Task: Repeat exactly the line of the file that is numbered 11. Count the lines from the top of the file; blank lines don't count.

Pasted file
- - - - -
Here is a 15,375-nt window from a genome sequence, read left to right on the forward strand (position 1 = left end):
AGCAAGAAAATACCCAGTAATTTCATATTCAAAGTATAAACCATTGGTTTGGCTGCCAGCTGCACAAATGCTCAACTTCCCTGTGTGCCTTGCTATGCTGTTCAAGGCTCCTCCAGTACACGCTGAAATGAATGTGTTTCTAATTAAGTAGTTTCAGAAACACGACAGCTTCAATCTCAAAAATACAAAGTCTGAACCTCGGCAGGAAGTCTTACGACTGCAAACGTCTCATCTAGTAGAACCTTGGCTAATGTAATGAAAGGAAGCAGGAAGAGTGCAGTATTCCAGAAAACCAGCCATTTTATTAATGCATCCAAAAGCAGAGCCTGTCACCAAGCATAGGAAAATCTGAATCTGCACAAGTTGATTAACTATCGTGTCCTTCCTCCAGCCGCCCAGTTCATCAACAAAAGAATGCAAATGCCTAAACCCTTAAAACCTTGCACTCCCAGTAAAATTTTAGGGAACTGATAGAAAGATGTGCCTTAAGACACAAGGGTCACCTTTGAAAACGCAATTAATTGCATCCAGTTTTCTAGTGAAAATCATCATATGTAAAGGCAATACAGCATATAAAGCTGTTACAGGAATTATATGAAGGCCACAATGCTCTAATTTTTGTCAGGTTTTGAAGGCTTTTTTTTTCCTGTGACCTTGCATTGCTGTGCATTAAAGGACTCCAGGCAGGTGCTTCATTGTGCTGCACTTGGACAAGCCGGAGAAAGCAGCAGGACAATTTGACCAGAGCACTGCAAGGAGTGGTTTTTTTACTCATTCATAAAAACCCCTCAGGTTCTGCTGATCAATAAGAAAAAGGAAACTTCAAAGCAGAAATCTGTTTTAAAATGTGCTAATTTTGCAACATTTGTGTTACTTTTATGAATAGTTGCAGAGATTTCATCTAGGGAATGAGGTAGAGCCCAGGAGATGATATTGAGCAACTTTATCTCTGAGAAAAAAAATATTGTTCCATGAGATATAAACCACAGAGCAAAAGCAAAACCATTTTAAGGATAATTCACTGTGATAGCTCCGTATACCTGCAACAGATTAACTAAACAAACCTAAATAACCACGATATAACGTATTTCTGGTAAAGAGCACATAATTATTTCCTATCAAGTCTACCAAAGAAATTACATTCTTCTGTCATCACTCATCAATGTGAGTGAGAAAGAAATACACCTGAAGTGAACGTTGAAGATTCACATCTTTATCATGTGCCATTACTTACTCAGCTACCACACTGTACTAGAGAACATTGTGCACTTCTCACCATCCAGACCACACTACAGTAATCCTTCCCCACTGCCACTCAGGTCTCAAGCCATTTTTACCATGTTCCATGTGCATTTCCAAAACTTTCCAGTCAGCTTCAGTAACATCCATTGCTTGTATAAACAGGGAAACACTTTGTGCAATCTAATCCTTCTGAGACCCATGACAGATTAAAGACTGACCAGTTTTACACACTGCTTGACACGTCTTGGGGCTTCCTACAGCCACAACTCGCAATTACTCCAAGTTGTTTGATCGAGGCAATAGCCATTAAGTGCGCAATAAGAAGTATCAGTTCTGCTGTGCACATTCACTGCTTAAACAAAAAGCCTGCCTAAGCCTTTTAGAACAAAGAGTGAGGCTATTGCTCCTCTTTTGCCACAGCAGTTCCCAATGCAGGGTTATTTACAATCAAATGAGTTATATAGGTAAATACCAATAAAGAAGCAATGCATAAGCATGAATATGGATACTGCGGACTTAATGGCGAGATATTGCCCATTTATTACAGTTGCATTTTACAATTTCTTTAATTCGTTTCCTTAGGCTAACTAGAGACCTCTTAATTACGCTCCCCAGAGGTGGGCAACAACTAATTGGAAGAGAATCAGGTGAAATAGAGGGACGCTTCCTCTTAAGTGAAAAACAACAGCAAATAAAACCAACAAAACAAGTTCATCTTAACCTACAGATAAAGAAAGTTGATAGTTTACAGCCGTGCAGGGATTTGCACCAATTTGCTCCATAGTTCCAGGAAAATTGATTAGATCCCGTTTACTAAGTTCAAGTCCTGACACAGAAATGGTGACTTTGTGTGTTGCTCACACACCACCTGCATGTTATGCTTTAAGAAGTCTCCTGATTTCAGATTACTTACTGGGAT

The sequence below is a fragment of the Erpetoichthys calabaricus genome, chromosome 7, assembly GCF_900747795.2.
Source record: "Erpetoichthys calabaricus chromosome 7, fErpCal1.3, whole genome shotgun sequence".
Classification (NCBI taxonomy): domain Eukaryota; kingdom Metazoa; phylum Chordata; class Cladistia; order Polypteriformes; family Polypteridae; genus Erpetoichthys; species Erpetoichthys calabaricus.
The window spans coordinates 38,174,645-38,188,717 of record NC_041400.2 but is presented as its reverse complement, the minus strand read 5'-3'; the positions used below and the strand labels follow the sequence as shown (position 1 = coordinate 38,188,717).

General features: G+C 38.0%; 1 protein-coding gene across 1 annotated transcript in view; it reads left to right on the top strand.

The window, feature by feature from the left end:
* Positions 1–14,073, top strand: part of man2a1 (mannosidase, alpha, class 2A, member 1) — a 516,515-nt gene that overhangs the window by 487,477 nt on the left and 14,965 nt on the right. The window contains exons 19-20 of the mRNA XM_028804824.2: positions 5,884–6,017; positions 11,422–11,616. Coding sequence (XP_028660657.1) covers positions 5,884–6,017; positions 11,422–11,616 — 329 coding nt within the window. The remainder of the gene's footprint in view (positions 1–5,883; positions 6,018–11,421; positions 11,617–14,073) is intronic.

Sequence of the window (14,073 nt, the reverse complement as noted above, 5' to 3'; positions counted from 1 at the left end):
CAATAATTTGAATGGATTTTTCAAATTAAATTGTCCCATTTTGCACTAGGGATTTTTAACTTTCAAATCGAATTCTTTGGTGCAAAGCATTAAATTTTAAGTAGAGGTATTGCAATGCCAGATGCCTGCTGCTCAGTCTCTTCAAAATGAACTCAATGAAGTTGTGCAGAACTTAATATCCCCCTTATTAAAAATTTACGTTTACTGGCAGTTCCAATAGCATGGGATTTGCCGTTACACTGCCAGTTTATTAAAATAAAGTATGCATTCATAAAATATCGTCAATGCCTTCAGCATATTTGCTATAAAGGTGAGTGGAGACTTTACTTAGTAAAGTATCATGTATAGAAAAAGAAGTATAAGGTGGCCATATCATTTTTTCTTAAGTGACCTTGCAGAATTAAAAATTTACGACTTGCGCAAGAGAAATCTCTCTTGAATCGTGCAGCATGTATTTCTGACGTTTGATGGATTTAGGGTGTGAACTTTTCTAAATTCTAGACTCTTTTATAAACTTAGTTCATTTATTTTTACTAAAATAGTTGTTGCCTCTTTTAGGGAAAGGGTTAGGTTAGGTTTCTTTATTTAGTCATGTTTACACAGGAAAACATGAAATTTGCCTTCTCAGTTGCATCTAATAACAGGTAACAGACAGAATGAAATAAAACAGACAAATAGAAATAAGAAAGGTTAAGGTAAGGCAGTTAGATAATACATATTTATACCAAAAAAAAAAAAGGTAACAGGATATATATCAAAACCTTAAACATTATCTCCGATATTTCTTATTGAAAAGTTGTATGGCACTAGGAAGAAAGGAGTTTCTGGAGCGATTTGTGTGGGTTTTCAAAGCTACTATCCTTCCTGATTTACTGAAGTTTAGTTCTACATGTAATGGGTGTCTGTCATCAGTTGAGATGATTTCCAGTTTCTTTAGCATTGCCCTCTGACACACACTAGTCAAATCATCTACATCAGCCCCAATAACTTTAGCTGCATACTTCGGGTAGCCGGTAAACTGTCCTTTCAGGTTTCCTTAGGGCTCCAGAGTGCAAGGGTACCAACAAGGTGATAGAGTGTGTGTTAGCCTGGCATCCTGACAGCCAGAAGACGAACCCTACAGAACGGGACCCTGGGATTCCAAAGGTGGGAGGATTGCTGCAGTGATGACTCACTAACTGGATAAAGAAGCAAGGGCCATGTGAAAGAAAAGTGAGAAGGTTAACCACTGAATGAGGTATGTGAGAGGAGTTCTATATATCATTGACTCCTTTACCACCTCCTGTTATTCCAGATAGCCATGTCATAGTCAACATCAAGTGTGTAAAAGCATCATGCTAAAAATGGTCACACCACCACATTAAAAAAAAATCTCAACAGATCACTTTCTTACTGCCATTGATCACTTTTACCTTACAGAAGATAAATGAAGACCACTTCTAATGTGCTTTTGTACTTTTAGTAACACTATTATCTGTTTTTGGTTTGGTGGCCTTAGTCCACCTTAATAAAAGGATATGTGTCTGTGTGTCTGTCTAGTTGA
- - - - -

CAATAATTTGAATGGATTTTTCAAATTAAATTGTCCCATTTTGCACTAGGGATTTTTAACTTTCAAATCGAATTCTTTGGTGCAAAGCATTAAATTTTAAGTAGAGGTATTGCAATGCCAGATGCCTGCTGCTCAGTCTCTTCAAAATGAACTCAATGAAGTTGTGCAGAACTTAATATCCCCCTTATTAAAAATTTACGTTTACTGGCAGTTCCAATAGCATGGGATTTGCCGTTACACTGCCAGTTTATTAAAATAAAGTATGCATTCATAAAATATCGTCAATGCCTTCAGCATATTTGCTATAAAGGTGAGTGGAGACTTTACTTAGTAAAGTATCATGTATAGAAAAAGAAGTATAAGGTGGCCATATCATTTTTTCTTAAGTGACCTTGCAGAATTAAAAATTTACGACTTGCGCAAGAGAAATCTCTCTTGAATCGTGCAGCATGTATTTCTGACGTTTGATGGATTTAGGGTGTGAACTTTTCTAAATTCTAGACTCTTTTATAAACTTAGTTCATTTATTTTTACTAAAATAGTTGTTGCCTCTTTTAGGGAAAGGGTTAGGTTAGGTTTCTTTATTTAGTCATGTTTACACAGGAAAACATGAAATTTGCCTTCTCAGTTGCATCTAATAACAGGTAACAGACAGAATGAAATAAAACAGACAAATAGAAATAAGAAAGGTTAAGGTAAGGCAGTTAGATAATACATATTTATACCAAAAAAAAAAAAGGTAACAGGATATATATCAAAACCTTAAACATTATCTCCGATATTTCTTATTGAAAAGTTGTATGGCACTAGGAAGAAAGGAGTTTCTGGAGCGATTTGTGTGGGTTTTCAAAGCTACTATCCTTCCTGATTTACTGAAGTTTAGTTCTACATGTAATGGGTGTCTGTCATCAGTTGAGATGATTTCCAGTTTCTTTAGCATTGCCCTCTGACACACACTAGTCAAATCATCTACATCAGCCCCAATAACTTTAGCTGCATACTTCGGGTAGCCGGTAAACTGTCCTTTCAGGTTTCCTTAGGGCTCCAGAGTGCAAGGGTACCAACAAGGTGATAGAGTGTGTGTTAGCCTGGCATCCTGACAGCCAGAAGACGAACCCTACAGAACGGGACCCTGGGATTCCAAAGGTGGGAGGATTGCTGCAGTGATGACTCACTAACTGGATAAAGAAGCAAGGGCCATGTGAAAGAAAAGTGAGAAGGTTAACCACTGAATGAGGTATGTGAGAGGAGTTCTATATATCATTGACTCCTTTACCACCTCCTGTTATTCCAGATAGCCATGTCATAGTCAACATCAAGTGTGTAAAAGCATCATGCTAAAAATGGTCACACCACCACATTAAAAAAAAATCTCAACAGATCACTTTCTTACTGCCATTGATCACTTTTACCTTACAGAAGATAAATGAAGACCACTTCTAATGTGCTTTTGTACTTTTAGTAACACTATTATCTGTTTTTGGTTTGGTGGCCTTAGTCCACCTTAATAAAAGGATATGTGTCTGTGTGTCTGTCTAGTTGA